Your PPC Keywords Are Not Your Own

Gerard Tollefsen - March 11, 2010

All trademark infringement discussions aside, one of the most important things a business running a pay-per click (PPC) campaign must understand is that keywords are free game for all advertisers.  Yes, Google and the other search engines have policies in place that restrict abuse of trademarked terms in ad copy, but the keyword itself is available to bid on for any advertiser willing to pay for the click.  This stance by Google was further supported by Judge Morrison C. England Jr. of the California Eastern District Court.  In a recent case ruling of Jurin v. Google Inc., Judge England states that Google “does not provide the content of the ‘Sponsored Link’ advertisements” and further clarifies that “It provides a space and a service and thereafter charges for its service.”  Basically, Google does not sell keywords.  They sell the ad space and provide a service to bid on keywords for which they charge for that ad space and service.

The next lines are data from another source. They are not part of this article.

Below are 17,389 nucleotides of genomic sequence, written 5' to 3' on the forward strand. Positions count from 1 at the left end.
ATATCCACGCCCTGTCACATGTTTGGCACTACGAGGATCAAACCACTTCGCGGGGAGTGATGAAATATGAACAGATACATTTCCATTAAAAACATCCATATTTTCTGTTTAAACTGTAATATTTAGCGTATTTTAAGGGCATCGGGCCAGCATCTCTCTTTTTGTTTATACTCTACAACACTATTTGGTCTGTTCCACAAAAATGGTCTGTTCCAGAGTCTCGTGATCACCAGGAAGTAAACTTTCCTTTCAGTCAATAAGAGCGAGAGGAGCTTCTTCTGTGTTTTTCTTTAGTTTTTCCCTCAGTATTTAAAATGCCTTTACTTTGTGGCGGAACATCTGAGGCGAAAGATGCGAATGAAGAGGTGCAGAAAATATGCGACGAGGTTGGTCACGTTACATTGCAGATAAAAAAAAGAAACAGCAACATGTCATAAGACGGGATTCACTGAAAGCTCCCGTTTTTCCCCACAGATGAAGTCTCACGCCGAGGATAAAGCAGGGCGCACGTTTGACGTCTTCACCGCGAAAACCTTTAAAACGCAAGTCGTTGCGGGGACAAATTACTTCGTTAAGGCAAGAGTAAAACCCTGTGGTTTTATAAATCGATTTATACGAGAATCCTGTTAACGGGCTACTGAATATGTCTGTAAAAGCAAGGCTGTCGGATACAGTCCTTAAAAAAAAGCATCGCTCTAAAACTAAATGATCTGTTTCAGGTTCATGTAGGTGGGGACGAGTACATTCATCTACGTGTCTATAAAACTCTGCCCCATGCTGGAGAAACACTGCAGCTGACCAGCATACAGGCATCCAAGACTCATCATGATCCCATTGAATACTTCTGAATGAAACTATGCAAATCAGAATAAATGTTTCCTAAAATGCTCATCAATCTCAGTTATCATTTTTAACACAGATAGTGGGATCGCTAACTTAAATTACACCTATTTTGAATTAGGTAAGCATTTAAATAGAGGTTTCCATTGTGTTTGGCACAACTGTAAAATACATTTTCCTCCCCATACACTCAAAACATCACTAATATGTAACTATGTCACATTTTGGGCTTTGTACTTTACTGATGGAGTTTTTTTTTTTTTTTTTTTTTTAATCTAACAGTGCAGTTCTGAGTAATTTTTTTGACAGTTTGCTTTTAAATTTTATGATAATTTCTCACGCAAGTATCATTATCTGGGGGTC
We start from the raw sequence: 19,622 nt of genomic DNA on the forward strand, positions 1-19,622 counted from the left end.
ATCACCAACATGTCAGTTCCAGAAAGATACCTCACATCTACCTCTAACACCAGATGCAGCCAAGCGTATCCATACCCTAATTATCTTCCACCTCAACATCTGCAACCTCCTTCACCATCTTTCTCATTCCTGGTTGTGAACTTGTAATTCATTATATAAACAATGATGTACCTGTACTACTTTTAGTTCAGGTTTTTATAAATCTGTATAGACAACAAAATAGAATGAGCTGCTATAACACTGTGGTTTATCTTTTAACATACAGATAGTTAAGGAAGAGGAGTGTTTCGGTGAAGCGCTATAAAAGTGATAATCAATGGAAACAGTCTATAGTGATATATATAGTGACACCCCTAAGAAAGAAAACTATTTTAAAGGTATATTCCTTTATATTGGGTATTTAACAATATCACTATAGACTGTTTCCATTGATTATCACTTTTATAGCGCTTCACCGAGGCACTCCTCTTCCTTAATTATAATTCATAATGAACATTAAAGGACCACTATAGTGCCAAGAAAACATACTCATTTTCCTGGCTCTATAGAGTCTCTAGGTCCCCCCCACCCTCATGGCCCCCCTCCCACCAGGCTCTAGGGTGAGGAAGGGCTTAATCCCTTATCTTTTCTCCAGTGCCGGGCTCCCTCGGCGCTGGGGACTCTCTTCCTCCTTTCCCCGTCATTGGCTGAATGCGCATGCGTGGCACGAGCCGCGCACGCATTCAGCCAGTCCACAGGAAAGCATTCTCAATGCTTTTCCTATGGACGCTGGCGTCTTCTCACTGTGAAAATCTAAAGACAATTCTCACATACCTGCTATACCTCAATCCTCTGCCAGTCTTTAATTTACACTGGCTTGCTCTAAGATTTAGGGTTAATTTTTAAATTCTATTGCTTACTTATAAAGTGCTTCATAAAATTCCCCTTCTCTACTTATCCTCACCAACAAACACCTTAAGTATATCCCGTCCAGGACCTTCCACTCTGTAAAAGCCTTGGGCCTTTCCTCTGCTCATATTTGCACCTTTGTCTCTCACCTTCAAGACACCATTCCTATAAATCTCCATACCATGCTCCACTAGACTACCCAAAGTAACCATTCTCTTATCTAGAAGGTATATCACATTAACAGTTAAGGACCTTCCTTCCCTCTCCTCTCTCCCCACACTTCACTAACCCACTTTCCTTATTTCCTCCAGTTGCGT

I make mention of this ruling because it hammers down a point that many advertisers overlook when deciding on keywords for their PPC campaigns.  Anyone can bid on keywords and many times broad, generic keywords have the most competition.  The reason for this is simple, more than one industry (or individual company) may view a keyword as important to their business.  Even when the advertisers bidding on a specific keyword are not true competitors, they are still competing for the ad space that a particular keyword drives.  This increased competition on broad terms is great for Google and other search engines, but not for the advertiser’s cost per click (CPC).

When determining the right selection of keywords to bid on, keep in mind how those keywords are interpreted by other companies or industries.  If you find that too many of your keywords have companies outside of your industry bidding on that term, it is usually a red flag that the term is too broad.  The visitors who click on your ad, triggered by that keyword search most likely will be unqualified.  In addition, you may see higher CPC’s from those broad terms that relate to more than one industry.  You will be well served in understanding the ruling that Google sells ad space and not keywords, because you can not stop other companies from bidding on a keyword simply because you feel that keyword is more relevant to your business.

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